VietNamNet Bridge – The State Bank of Vietnam (SBV) plans to re-impose the
regulation on the ceiling lend-to-deposit (LDR) ratio. The regulation was once
imposed but then removed by the State Bank itself amid the strong opposition
from commercial banks.
The central bank is compiling a legal document which is expected to replace the
Circular No. 13 on the safety lines for the banking system operation. One of the
most important provisions of the document is the ceiling LDR – a controversial
matter which once caused a headache to the watchdog agency.
Two years ago, the circular once stirred the banking system. Fourteen bank
members of the market unanimously expressed their disagreement to the LDR
Under the circular, the usable capital ratio is calculated by the
lending/mobilized capital = 80%/85%.
The opposition was so strong that the State Bank then had to amend the
regulation several times.
Six years ago, the central bank, in an effort to cool down the scorching hot
stock market, released a decision that the loans provided by banks to fund
securities investments must not be higher than 3 percent of the banks’ total
The decision at that moment caused a shock to the securities investors who were
then in high excitement. The move was then described as an action of breaking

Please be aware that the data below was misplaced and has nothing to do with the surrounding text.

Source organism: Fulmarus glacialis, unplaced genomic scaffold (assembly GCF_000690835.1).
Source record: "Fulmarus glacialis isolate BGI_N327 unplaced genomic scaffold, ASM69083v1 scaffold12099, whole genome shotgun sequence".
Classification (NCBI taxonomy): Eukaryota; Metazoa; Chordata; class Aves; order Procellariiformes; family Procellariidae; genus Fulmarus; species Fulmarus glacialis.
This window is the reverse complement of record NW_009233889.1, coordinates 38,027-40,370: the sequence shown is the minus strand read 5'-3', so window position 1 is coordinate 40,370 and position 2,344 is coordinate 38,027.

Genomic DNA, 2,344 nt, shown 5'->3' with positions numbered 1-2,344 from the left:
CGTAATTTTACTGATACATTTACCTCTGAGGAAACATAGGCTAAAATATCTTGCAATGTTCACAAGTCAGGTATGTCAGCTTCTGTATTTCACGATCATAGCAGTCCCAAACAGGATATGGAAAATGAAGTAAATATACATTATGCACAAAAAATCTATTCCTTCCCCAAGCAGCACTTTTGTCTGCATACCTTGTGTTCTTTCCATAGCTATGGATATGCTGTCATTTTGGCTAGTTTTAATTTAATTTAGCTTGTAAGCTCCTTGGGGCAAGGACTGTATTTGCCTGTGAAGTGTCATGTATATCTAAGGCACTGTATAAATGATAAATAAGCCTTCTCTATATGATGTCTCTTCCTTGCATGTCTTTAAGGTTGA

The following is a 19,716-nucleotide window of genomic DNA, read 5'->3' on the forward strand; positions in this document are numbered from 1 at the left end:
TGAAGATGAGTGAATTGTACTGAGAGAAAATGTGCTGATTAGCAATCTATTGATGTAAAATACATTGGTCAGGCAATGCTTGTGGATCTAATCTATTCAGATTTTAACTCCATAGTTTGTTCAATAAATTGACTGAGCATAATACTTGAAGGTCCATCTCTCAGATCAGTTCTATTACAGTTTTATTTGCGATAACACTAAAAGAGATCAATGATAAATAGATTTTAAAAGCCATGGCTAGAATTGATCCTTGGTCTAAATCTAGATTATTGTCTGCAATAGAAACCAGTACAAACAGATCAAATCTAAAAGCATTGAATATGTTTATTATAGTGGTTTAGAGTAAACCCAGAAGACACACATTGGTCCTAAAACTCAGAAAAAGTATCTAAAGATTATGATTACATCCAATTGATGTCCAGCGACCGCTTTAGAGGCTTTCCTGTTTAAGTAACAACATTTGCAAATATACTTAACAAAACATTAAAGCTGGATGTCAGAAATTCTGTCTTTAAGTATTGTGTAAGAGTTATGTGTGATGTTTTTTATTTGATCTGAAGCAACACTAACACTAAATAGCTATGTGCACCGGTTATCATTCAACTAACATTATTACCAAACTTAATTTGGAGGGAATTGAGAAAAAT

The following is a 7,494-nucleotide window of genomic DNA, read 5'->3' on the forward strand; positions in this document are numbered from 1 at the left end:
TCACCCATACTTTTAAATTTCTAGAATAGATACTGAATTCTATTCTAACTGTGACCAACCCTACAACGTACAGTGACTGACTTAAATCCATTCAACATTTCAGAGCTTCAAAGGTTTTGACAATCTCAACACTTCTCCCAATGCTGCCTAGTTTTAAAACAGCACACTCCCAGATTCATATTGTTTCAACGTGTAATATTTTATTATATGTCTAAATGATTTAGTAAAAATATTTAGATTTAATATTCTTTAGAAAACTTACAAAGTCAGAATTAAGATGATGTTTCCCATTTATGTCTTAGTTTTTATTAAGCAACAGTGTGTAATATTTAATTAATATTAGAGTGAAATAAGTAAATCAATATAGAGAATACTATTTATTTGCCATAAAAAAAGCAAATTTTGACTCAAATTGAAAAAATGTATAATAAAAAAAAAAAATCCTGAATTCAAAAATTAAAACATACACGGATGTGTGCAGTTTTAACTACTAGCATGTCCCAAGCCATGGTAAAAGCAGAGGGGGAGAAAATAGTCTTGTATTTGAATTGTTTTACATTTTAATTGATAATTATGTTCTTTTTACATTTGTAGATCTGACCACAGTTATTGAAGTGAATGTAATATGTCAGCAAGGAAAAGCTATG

hard, which shook the stock market and caused long term consequences. Analysts
then commented that the State Bank tried to “build up a dyke in the flooding
season,” a very difficult job.
However, experts have pointed out that the State Bank is right when setting up
the barriers to ensure the safety of the banking system, and that the only
mistake it made was that the regulations were released at an unreasonable
Therefore, it would be not a surprise at all if the State Bank considers
re-imposing the regulations. It’s still unclear about the new LDR ceiling. A
source said that the ceiling could be 80%/85% as stipulated in the Circular No.
13, or 90/95%, if the State Bank does not want to keep an overly tight on
In fact, the re-imposition of the regulations has been foreseeable. The
discussions among experts and state agencies in 2012 all came to a conclusion
that it is necessary to set up the barriers, which could be seen as the shields
to protect the banking system’s safety.
However, the re-imposition was not decided in 2012, because, according to
observers, it was not the right time to do this. Thoi bao Kinh te Vietnam has
commented that the State Bank seemed to avoid to promulgate the new legal
documents at the sensitive moments.
In early 2012, the average LDR of the banking system was high at over 100
percent. Especially, the LDR of the state owned banks was the highest, at about
110 percent. Therefore, if a barrier had been set up then, this would have
caused serious chaos to the whole system.
In 2012, Vietnam wanted to push up lending to pump more capital to the national
economy which was in thirst of money. If a barrier had been set up to restrict
the lending, banks would have to limit the loans, which meant that the capital
shortage of the national economy would have been even more serious.
If the State Bank had set a cap on LDR, this would have led to the interest rate
increase, which would have damaged its efforts to slash the interest rates to
make it more feasible for businesses to access bank loans.
Meanwhile, the conditions seem to be good enough for the State Bank to set up
the barriers again in 2013. “The flood has gone down, and it’s now the right
time to issue the legal document,” an analyst commented.